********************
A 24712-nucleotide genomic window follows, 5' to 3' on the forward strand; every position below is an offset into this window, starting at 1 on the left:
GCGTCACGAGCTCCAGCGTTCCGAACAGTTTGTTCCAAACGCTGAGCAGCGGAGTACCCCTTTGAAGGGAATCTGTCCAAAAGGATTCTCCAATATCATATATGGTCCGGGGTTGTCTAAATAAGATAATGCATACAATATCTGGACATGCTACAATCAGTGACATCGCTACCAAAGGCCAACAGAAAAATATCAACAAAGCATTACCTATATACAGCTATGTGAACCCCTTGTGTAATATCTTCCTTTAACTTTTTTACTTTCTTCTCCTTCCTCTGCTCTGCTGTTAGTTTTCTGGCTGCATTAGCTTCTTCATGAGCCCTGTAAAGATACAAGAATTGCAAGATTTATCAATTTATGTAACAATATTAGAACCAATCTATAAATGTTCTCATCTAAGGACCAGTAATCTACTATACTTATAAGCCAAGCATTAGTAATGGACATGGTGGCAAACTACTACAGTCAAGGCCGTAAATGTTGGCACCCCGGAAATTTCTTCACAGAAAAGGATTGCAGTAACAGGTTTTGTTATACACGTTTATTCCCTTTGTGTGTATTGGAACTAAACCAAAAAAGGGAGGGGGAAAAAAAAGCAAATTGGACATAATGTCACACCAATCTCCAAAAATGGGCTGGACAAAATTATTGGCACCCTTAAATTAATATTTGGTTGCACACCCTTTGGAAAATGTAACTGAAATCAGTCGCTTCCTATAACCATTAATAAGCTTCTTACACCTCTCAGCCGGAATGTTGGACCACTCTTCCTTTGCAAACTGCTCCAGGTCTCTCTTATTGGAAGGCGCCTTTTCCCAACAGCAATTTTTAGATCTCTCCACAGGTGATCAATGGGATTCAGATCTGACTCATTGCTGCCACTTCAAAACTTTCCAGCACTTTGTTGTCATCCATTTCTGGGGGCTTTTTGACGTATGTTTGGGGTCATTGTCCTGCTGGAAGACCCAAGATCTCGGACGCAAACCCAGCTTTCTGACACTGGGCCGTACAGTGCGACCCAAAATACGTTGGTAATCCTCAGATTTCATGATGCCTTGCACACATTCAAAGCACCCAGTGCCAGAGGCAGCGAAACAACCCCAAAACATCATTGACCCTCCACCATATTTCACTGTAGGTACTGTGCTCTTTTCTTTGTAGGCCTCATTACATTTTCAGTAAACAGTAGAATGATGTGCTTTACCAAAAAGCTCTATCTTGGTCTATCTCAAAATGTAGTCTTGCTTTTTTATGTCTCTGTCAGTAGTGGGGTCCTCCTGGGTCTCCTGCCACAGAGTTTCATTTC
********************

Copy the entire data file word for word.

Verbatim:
A 24712-nucleotide genomic window follows, 5' to 3' on the forward strand; every position below is an offset into this window, starting at 1 on the left:
GCGTCACGAGCTCCAGCGTTCCGAACAGTTTGTTCCAAACGCTGAGCAGCGGAGTACCCCTTTGAAGGGAATCTGTCCAAAAGGATTCTCCAATATCATATATGGTCCGGGGTTGTCTAAATAAGATAATGCATACAATATCTGGACATGCTACAATCAGTGACATCGCTACCAAAGGCCAACAGAAAAATATCAACAAAGCATTACCTATATACAGCTATGTGAACCCCTTGTGTAATATCTTCCTTTAACTTTTTTACTTTCTTCTCCTTCCTCTGCTCTGCTGTTAGTTTTCTGGCTGCATTAGCTTCTTCATGAGCCCTGTAAAGATACAAGAATTGCAAGATTTATCAATTTATGTAACAATATTAGAACCAATCTATAAATGTTCTCATCTAAGGACCAGTAATCTACTATACTTATAAGCCAAGCATTAGTAATGGACATGGTGGCAAACTACTACAGTCAAGGCCGTAAATGTTGGCACCCCGGAAATTTCTTCACAGAAAAGGATTGCAGTAACAGGTTTTGTTATACACGTTTATTCCCTTTGTGTGTATTGGAACTAAACCAAAAAAGGGAGGGGGAAAAAAAAGCAAATTGGACATAATGTCACACCAATCTCCAAAAATGGGCTGGACAAAATTATTGGCACCCTTAAATTAATATTTGGTTGCACACCCTTTGGAAAATGTAACTGAAATCAGTCGCTTCCTATAACCATTAATAAGCTTCTTACACCTCTCAGCCGGAATGTTGGACCACTCTTCCTTTGCAAACTGCTCCAGGTCTCTCTTATTGGAAGGCGCCTTTTCCCAACAGCAATTTTTAGATCTCTCCACAGGTGATCAATGGGATTCAGATCTGACTCATTGCTGCCACTTCAAAACTTTCCAGCACTTTGTTGTCATCCATTTCTGGGGGCTTTTTGACGTATGTTTGGGGTCATTGTCCTGCTGGAAGACCCAAGATCTCGGACGCAAACCCAGCTTTCTGACACTGGGCCGTACAGTGCGACCCAAAATACGTTGGTAATCCTCAGATTTCATGATGCCTTGCACACATTCAAAGCACCCAGTGCCAGAGGCAGCGAAACAACCCCAAAACATCATTGACCCTCCACCATATTTCACTGTAGGTACTGTGCTCTTTTCTTTGTAGGCCTCATTACATTTTCAGTAAACAGTAGAATGATGTGCTTTACCAAAAAGCTCTATCTTGGTCTATCTCAAAATGTAGTCTTGCTTTTTTATGTCTCTGTCAGTAGTGGGGTCCTCCTGGGTCTCCTGCCACAGAGTTTCATTTC